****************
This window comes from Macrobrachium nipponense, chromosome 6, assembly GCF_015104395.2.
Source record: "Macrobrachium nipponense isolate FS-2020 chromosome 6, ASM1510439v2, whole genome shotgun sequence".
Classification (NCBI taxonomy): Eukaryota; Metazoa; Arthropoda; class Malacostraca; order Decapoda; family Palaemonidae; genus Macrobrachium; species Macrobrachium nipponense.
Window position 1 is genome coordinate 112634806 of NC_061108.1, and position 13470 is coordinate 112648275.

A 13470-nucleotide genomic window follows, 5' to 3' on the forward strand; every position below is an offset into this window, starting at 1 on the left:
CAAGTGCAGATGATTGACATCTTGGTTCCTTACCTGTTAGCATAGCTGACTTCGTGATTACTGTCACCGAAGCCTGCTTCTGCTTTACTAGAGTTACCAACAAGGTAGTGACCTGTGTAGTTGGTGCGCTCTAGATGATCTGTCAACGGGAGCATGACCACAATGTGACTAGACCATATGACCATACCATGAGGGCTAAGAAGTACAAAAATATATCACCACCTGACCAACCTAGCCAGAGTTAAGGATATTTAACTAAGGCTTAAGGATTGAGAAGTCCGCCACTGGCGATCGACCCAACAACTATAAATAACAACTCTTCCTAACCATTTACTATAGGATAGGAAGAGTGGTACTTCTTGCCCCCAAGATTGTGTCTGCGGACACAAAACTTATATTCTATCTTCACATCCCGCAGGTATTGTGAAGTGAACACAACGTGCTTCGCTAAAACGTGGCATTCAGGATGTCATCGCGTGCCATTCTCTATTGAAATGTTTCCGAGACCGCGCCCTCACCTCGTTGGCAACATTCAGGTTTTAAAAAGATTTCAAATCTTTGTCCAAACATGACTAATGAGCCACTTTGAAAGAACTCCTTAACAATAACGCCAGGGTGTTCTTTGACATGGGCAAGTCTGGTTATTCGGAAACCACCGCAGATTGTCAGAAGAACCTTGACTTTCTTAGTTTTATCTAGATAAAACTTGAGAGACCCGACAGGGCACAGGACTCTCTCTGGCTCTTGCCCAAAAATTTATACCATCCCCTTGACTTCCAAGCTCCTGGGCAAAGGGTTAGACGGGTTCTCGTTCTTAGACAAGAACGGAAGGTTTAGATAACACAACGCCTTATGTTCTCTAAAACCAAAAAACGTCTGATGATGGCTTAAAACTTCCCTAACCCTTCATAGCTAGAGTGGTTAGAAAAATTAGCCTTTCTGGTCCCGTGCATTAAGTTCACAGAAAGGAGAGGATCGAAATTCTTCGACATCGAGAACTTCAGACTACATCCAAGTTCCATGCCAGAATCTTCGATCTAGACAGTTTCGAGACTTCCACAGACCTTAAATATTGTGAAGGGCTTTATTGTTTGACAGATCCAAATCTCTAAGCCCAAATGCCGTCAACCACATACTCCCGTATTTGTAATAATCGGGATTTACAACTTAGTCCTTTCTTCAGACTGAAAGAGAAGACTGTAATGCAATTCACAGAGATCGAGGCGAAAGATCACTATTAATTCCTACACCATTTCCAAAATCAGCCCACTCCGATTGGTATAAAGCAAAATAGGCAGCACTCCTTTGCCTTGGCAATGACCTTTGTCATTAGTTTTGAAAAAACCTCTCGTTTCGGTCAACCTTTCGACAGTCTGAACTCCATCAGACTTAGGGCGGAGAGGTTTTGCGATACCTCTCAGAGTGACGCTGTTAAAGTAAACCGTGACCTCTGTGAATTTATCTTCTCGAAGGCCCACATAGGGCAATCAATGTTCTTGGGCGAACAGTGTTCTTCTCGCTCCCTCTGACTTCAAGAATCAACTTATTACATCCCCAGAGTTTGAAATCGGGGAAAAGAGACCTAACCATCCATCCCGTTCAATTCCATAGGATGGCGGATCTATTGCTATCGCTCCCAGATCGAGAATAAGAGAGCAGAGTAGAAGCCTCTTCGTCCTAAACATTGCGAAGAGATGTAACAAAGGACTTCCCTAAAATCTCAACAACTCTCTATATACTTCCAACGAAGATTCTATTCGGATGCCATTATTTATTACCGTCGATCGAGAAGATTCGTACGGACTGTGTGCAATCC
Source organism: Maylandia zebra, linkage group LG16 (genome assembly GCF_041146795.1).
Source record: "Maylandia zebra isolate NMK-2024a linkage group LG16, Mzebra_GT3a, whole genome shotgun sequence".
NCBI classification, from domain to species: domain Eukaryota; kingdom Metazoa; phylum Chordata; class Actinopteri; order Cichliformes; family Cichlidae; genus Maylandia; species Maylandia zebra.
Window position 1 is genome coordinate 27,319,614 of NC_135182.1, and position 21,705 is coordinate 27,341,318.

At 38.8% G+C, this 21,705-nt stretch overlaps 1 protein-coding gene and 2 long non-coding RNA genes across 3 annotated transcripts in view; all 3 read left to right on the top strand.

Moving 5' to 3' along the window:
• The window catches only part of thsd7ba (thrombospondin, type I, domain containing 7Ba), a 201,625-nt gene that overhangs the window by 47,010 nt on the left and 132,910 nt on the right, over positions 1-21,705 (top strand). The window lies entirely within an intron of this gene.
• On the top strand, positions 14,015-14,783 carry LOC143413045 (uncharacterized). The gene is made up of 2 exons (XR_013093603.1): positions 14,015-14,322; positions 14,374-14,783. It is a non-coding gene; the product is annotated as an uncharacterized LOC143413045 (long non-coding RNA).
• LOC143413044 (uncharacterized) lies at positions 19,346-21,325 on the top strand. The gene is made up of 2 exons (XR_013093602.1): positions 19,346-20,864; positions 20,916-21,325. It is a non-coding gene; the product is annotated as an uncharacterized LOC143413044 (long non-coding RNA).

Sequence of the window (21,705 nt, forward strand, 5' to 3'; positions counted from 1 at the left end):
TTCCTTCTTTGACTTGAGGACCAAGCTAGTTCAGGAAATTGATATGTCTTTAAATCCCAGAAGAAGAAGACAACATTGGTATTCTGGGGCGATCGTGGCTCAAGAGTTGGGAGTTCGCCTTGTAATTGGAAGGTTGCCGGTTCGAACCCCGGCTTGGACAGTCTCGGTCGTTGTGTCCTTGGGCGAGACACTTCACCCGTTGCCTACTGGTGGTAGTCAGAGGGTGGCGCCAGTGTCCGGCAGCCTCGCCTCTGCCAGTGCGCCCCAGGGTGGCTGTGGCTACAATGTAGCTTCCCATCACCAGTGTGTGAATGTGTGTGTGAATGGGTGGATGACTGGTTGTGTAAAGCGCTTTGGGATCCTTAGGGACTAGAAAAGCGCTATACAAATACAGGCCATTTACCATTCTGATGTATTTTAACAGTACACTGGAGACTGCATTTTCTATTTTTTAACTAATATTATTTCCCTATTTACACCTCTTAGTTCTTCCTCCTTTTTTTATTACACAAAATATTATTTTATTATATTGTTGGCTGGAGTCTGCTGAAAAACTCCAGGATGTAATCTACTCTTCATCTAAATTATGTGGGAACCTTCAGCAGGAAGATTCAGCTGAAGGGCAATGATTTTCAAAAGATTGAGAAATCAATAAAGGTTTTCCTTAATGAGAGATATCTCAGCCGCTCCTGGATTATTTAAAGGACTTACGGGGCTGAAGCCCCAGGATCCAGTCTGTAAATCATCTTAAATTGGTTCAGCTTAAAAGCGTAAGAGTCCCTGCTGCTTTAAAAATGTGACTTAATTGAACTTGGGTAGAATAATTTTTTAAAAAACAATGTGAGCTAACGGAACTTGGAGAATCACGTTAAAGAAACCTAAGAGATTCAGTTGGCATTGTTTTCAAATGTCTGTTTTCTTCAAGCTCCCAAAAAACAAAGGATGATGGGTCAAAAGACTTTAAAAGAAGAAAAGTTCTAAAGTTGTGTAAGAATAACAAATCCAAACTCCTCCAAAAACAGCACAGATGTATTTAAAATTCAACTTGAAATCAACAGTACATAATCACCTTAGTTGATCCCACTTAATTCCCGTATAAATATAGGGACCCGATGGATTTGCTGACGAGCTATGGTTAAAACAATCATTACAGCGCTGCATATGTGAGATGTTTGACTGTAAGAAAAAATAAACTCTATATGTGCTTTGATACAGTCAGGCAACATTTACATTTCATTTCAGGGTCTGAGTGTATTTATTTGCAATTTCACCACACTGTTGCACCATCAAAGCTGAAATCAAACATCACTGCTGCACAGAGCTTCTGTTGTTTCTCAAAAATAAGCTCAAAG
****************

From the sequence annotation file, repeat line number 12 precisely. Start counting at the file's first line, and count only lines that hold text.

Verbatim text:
Moving 5' to 3' along the window: